Just Breathe...

mothering in color
face mask with the words Black Lives Matter on it

I have tried many times to write this post. For weeks, I have wrestled with what to write to make sense of everything that has happened over the last three months (that go back 400 years). 

I am terrified. There’s just no other way to say it. The confluence of so many traumas, each on its own difficult to get through, has been too much all at once. Death did not take its time getting here. It crashed full speed into our lives.

The pandemic hit first. We stayed home and watched the death toll climb and climb to unbelievable numbers, and now we continue to re-open as if the deaths of 120, 000+ people in this country mean nothing. Grocery stores and restaurants and gyms and barber shops and nail salons in my community are teeming with unmasked people.

Because I fear bringing a deadly virus home to my immunocompromised son, simple grocery store runs are now fraught with so much emotionality and time-consuming disinfection protocols that they too are exhausting. The unmasked—who have access to the same death toll counter as I do—communicate a clear message that we do not matter.

While emotionally exhausted, we are among the privileged. My son is well, we don’t have immediate family or friends who have contracted the virus, our monthly paychecks have continued, and we have medical benefits in case we get sick.

By slowing down our lives, the pandemic left us no choice but to bear witness to even more death descending into our living spaces through our televisions and social media feeds. Bear witness to the public murders of Black men. Bear witness to the unseen murders of Black women. Bear witness to Black mothers crying new tears for their recently murdered children. Bear witness to other Black mothers crying old tears for lingering injustice because their children’s murderers are still walking free. Free to murder again. As painful as our bearing witness has been, let me be very clear in acknowledging that my child is still alive and I am not mothering her child’s legacy instead of his future.

What do you write in this context? I sit reluctantly at my computer trying to find the right words to make sense of this moment not only for myself, but mostly for my 12-year-old son. I have rehearsed late at night what I’m going to say to him tomorrow, how I’m going to circle back to explain something I didn’t get quite right the first time, to answer his many questions about all that is taking place.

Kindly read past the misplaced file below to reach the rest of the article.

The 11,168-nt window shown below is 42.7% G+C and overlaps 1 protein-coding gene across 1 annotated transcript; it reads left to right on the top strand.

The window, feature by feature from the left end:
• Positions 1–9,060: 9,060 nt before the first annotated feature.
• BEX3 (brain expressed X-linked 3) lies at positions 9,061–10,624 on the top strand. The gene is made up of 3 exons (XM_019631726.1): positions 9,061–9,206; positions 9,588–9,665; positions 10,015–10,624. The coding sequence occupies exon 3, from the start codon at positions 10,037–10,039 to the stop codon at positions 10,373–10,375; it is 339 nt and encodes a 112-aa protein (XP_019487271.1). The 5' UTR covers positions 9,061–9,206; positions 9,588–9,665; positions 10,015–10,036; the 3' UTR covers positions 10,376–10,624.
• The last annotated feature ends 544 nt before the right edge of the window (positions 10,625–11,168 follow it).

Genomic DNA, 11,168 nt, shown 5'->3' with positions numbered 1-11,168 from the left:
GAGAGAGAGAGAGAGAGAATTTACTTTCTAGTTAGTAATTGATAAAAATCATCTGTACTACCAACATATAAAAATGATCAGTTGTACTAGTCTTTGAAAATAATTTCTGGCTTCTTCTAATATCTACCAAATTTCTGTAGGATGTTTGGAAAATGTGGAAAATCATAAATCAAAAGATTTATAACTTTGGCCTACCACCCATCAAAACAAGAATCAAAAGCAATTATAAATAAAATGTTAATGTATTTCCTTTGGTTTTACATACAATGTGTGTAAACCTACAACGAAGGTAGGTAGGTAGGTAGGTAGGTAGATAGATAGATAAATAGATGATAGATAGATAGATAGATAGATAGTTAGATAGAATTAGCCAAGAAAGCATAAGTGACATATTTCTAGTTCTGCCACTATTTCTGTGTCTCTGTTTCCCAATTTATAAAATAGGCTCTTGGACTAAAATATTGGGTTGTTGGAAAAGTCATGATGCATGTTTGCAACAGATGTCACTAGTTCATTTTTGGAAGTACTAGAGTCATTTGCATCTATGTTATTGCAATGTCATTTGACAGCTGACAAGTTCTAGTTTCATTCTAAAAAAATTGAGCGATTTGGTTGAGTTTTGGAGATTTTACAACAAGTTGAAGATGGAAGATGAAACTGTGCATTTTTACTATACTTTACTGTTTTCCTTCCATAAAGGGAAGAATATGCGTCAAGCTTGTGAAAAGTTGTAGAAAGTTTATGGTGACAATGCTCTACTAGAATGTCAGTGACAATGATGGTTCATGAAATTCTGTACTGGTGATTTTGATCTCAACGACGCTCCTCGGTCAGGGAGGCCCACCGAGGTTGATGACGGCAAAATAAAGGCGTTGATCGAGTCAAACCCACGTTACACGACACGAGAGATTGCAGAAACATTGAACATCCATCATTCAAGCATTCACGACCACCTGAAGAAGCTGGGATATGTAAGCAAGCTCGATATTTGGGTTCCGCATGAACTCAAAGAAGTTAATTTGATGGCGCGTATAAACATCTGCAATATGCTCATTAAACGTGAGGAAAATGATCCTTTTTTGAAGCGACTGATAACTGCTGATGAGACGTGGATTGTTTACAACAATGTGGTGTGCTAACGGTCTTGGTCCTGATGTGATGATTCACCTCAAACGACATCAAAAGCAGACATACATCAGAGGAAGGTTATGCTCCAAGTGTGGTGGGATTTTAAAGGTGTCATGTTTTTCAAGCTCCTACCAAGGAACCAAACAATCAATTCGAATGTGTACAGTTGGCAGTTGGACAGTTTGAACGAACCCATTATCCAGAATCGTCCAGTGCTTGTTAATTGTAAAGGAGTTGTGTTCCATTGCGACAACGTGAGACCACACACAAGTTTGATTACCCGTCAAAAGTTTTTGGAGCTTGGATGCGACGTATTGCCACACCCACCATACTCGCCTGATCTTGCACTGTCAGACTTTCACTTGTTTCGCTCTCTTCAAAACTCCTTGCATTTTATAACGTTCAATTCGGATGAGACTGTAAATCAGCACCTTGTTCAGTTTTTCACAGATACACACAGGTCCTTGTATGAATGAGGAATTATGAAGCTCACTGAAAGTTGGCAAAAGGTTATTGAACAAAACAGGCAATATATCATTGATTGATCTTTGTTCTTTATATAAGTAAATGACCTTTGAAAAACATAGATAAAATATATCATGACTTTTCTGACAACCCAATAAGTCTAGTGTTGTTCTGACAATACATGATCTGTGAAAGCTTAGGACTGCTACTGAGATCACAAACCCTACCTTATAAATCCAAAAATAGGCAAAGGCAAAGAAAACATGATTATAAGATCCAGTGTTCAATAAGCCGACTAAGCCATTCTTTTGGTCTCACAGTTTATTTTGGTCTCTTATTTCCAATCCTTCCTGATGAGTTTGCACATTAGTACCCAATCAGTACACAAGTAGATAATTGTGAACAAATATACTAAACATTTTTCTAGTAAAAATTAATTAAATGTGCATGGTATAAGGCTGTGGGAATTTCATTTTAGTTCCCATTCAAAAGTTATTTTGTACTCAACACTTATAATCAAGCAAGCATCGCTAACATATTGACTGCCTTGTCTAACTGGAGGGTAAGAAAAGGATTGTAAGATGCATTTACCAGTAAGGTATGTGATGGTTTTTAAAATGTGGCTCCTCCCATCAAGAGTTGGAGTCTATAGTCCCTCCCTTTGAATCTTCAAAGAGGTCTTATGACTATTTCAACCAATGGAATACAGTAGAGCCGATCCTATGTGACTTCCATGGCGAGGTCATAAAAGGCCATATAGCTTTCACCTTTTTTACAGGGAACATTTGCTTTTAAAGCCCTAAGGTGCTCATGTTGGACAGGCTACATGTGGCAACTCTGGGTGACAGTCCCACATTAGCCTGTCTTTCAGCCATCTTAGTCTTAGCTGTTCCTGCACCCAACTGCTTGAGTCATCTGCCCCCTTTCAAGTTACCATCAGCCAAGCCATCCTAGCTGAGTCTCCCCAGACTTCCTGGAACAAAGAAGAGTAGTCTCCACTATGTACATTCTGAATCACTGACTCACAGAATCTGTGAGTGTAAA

I have discussed with him the superficial mainstreaming of “Black Lives Matter” in the public sphere alongside the hundreds of years of Black lives not mattering in this country, and I have reminded him that young Black queer women built his generation’s Movement for Black Lives. I have had to answer the most painful question he has ever asked his father and me, whether he mattered in this country—all of this has been some of the most exhausting, high-stakes mothering I have ever done. He seems so much older to me this summer in comparison to last year, when our most difficult discussions centered around the implications of his decision to grow out his hair.

Now he and I trace the origins of police violence and anti-Blackness, not because I want to, but because I have to. This mothering moment epitomizes the impossible line between protecting my son’s innocence and saving his life. The impossible line between making sure he isn’t walking around naïvely about how Black boys are often perceived in this country while at the same time insisting that he define himself on his own terms.

‚ÄčThe impossible line between how much to reveal so that he isn’t walking around in his body terrified to live while at the same time preparing him for a possible encounter with the police. No mother should have to walk such impossible lines. Parenting across these intersections for Black mothers means we have to make hard choices between nurturing our children’s innocence and resisting our own adultification of them because raising our children is a matter of life and death. Literally.

I wish I could end this post on a hopeful note, but that would be disingenuous. White supremacy will rage on, I’m sure of that. I take each day as it comes, trying to be present for my family and resisting my tendency to time travel to my son’s future. I continue to connect—virtually—with a very small circle of friends who remind me that I am not alone and who allow me to show up exactly as I am, no matter how good, bad, or ugly the day has been. I write in my gratitude journal every day thanking the universe for the small wins, remembering that the small wins become the support structure for wins yet to come. And finally, I remind myself to just breathe, and when I do, I call on the ancestors to protect all who are fighting for justice on behalf of those who no longer can. 

Nichole Guillory, PhD, is Professor of Curriculum and Instruction at Kennesaw State University. She publishes on the experiences of women of color in the academy, including the Mothering in Color series for WellAcademic. She is mom to Nicholas, the love of her life. 


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